Despite being purpose built in 1974, it has been necessary to make some changes to the fabric of the building since then to accommodate the way the school operates and the fluctuating numbers of children. There are yet more changes planned to accommodate the increasing numbers of computers in the school.

There have, of course, been many other changes, some initiated by the school and others imposed from outside. One of these was the closure of the school meals service which meant that from October 1986 the children have brought packed lunches to school. Prior to that, the meals prepared by Nora Rickard and her kitchen staff were generally agreed to have been excellent and were enjoyed by staff and pupils alike. The kitchen has since been transformed into a library.

At some point the school colours changed from the blue and white recorded in the 1930s to green and gold (although no-one seems to know when). A school uniform has been introduced although, judging from the old photographs, this seems to have been a gradual process. The age range of the school has also changed so that it now takes children up to the age of 11 instead of 12.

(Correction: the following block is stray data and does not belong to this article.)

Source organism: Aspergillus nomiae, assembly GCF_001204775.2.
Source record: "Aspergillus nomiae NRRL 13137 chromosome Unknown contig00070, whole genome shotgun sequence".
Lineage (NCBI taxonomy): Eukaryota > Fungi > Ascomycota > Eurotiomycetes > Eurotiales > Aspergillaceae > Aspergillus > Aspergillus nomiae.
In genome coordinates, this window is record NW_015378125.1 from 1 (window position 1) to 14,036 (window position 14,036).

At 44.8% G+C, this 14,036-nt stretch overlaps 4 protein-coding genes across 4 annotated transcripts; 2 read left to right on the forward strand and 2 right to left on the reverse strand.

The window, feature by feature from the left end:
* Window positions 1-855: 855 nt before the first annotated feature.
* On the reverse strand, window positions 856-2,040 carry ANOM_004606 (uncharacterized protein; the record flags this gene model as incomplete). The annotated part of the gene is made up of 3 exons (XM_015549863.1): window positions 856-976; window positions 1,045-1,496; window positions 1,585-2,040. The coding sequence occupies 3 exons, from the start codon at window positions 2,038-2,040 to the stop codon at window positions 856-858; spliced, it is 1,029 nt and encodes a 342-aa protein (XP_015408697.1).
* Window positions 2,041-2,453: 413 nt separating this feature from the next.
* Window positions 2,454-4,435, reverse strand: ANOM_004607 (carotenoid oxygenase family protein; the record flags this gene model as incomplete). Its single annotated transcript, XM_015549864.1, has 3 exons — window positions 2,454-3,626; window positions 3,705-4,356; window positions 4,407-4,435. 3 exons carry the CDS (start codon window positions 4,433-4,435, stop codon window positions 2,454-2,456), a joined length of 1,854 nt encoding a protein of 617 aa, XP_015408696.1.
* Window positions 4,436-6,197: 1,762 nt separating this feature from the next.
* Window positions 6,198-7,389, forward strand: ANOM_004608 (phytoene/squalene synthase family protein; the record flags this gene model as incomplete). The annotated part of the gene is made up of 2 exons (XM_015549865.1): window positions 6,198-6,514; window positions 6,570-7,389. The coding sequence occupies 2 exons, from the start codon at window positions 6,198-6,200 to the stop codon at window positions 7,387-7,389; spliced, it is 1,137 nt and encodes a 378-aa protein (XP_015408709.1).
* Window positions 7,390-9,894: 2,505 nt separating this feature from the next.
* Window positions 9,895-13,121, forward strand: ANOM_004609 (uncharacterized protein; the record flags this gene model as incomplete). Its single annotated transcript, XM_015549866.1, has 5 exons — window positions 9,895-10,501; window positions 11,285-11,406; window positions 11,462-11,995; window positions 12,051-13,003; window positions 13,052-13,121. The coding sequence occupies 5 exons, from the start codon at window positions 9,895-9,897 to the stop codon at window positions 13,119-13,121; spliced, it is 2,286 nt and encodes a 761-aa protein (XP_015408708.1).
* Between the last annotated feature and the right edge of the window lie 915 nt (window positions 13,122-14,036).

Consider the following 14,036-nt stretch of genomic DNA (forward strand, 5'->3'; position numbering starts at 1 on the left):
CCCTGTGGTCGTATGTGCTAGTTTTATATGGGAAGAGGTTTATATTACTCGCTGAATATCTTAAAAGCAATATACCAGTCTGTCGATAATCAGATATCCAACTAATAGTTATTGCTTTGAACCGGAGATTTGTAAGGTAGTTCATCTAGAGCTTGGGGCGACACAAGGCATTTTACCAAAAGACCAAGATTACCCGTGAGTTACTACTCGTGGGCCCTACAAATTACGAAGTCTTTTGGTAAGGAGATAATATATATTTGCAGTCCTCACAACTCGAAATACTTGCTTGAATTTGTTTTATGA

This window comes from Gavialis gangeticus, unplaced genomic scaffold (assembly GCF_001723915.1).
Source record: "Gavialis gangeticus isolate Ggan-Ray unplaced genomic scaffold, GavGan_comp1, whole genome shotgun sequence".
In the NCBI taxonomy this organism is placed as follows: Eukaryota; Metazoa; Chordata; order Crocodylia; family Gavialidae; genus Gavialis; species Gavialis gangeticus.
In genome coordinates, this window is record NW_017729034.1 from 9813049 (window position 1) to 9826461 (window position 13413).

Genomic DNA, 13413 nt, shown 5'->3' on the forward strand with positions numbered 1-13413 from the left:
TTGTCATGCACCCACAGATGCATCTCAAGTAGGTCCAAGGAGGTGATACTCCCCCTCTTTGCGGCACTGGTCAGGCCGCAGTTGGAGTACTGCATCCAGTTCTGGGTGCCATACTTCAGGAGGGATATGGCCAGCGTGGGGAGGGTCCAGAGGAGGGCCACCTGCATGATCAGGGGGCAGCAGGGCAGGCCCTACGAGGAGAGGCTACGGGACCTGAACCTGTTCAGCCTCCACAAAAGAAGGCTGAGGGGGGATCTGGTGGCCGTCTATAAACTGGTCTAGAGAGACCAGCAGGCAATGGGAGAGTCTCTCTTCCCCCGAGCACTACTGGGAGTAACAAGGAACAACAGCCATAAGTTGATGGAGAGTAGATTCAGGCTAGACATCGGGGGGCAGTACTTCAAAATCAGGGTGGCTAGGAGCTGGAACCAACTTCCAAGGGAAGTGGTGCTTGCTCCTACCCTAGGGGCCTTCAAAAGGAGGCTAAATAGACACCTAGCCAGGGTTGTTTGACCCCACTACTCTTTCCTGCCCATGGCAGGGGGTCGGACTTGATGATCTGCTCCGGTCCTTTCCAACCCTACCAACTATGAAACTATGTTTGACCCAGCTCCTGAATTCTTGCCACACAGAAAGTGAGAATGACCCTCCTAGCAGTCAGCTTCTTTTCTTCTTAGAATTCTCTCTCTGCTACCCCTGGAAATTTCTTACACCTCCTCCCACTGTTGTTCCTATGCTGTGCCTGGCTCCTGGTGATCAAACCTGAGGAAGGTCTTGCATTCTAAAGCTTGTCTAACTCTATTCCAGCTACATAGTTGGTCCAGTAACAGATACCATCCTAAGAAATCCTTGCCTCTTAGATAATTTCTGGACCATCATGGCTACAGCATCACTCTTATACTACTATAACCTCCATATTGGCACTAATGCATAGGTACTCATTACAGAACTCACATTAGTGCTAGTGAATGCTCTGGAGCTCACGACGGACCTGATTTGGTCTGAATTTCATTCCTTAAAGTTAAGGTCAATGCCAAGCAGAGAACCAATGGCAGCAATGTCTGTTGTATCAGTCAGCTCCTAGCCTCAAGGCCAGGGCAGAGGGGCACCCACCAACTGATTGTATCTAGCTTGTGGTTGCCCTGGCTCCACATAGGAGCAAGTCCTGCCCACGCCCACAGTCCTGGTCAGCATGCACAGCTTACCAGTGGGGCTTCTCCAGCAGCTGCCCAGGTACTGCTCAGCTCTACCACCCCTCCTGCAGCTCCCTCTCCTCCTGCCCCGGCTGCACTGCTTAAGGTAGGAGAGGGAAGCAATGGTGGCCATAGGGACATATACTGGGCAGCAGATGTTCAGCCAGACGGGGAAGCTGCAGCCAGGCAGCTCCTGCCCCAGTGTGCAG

Educationally, the major change has, of course, been the introduction of the national curriculum from 1989 with its emphasis on mathematics, English and science.

The classrooms in today's school would look very different to a child from the old Parochial School, blackboards have been replaced with whiteboards and, since the early 1980s, computers have gradually been introduced into the school.

Starting with 1 computer, the numbers were boosted in 1983 when Andrew Ellis, an 11 year-old pupil won £3,500 worth of computer equipment for the school in a national schools computer competition (run by The Daily Express and the computer retailer, Laskys). The competition was to design a computer-controlled four-room house for use in the year 2000. Andrew went to London for the final, accompanied by his teacher, Margaret Morley.

Photo courtesy of Bucks Herald

Some things never change, head lice still make an appearance from time to time. According to the school logbooks there was a major infestation in 1980 necessitating regular visits from the “nit nurse”. Nowadays, due to the scaling down of health checks, the “nit nurse” no longer exists and, like many schools, Wingrave relies on parents to check their children's heads.